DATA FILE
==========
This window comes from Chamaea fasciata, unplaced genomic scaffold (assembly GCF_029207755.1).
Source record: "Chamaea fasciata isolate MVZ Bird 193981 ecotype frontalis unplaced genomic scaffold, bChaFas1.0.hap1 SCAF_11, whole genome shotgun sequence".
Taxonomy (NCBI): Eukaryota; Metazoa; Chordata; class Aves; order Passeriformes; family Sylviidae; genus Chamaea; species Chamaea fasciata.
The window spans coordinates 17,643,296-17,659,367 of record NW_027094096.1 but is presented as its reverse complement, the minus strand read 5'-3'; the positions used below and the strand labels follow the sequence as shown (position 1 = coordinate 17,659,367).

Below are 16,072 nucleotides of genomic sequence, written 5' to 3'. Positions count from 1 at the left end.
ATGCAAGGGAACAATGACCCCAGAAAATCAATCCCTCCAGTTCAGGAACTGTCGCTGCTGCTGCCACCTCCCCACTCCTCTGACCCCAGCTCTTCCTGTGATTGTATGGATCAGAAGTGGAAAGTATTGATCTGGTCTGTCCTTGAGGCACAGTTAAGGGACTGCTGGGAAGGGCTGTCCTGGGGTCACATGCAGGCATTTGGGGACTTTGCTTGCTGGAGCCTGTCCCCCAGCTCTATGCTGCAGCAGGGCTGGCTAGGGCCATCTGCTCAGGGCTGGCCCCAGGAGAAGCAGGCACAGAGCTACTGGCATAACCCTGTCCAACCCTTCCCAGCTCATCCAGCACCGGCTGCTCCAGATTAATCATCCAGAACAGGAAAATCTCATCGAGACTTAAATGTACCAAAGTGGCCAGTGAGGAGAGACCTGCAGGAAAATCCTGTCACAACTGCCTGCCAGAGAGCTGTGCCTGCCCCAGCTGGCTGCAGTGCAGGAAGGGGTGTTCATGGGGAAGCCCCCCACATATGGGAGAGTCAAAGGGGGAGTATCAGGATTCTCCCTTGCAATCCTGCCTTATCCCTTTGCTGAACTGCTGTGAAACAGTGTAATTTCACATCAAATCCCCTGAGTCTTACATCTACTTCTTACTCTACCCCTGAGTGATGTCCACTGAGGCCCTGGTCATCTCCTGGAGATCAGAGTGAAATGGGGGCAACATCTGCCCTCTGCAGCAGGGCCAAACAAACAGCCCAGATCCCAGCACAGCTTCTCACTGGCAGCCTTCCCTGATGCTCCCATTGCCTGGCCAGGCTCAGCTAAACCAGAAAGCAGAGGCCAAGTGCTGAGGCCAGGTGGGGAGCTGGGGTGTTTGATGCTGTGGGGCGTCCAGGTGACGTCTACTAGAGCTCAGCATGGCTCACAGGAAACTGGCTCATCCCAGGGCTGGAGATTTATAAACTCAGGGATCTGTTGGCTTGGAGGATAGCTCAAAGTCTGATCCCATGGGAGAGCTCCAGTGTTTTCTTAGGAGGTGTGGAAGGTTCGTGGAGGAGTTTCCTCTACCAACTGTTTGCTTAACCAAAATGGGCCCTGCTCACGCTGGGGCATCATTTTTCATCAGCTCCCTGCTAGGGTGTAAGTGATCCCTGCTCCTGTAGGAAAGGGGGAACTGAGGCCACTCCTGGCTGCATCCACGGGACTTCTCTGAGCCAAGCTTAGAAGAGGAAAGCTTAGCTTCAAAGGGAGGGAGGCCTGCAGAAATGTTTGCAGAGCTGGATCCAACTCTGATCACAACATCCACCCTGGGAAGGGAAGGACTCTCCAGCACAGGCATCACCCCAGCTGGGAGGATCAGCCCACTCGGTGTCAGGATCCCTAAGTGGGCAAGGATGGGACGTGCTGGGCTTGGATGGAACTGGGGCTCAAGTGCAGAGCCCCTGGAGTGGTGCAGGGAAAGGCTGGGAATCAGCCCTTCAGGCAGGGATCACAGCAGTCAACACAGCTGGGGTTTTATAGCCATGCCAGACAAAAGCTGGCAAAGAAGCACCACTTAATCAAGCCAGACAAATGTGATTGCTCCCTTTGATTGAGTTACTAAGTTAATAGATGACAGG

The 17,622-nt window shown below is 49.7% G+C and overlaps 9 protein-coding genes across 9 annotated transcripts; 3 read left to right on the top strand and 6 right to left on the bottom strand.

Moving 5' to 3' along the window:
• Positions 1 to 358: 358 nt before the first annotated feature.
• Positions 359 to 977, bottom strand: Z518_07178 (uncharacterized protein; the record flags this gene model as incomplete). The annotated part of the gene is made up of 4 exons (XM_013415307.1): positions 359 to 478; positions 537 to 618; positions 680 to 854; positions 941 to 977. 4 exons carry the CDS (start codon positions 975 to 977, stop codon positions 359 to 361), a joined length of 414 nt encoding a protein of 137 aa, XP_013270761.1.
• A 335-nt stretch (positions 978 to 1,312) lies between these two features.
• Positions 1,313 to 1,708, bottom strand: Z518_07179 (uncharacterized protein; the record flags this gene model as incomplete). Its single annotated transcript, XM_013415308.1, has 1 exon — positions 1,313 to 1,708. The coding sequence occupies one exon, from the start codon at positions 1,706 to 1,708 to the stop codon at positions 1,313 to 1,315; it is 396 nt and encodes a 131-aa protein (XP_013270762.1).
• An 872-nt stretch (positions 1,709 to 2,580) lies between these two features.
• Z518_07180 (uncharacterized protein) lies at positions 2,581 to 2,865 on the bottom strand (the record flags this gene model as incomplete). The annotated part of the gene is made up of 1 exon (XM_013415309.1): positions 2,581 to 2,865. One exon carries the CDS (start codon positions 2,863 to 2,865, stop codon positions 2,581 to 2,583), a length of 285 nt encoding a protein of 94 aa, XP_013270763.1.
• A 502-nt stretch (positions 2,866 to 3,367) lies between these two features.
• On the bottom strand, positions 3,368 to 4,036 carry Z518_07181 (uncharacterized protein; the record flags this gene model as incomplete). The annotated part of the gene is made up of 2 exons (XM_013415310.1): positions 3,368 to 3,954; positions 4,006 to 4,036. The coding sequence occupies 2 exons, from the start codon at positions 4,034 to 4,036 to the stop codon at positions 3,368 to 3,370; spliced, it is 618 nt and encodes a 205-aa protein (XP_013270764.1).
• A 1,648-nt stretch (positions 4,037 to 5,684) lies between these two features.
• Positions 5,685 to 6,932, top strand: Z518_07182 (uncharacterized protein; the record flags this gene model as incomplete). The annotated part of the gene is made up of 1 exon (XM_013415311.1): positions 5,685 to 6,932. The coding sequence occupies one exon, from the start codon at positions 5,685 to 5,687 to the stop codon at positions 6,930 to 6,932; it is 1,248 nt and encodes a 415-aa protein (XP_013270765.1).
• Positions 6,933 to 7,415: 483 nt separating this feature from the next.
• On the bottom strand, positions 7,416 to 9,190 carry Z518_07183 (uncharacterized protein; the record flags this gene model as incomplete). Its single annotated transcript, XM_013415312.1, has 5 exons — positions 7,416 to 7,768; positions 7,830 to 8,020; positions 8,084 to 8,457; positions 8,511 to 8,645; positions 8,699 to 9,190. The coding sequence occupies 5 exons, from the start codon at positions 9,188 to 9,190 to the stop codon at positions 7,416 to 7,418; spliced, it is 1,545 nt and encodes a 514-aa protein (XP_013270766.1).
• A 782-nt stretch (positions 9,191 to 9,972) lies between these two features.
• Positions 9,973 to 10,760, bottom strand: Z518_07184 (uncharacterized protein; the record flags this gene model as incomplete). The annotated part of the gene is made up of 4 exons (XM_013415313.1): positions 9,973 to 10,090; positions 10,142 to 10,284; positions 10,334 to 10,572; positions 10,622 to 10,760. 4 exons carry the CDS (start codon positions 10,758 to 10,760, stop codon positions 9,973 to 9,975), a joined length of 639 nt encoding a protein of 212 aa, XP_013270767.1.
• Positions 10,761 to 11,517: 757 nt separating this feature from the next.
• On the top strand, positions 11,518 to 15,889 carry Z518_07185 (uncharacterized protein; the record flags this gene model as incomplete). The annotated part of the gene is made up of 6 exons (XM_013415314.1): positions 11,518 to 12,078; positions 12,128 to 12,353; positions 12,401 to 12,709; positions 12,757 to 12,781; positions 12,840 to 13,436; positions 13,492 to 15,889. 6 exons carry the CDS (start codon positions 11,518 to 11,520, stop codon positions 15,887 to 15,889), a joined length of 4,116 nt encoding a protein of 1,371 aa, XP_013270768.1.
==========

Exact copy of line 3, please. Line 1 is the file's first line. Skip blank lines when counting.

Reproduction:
Taxonomy (NCBI): Eukaryota; Metazoa; Chordata; class Aves; order Passeriformes; family Sylviidae; genus Chamaea; species Chamaea fasciata.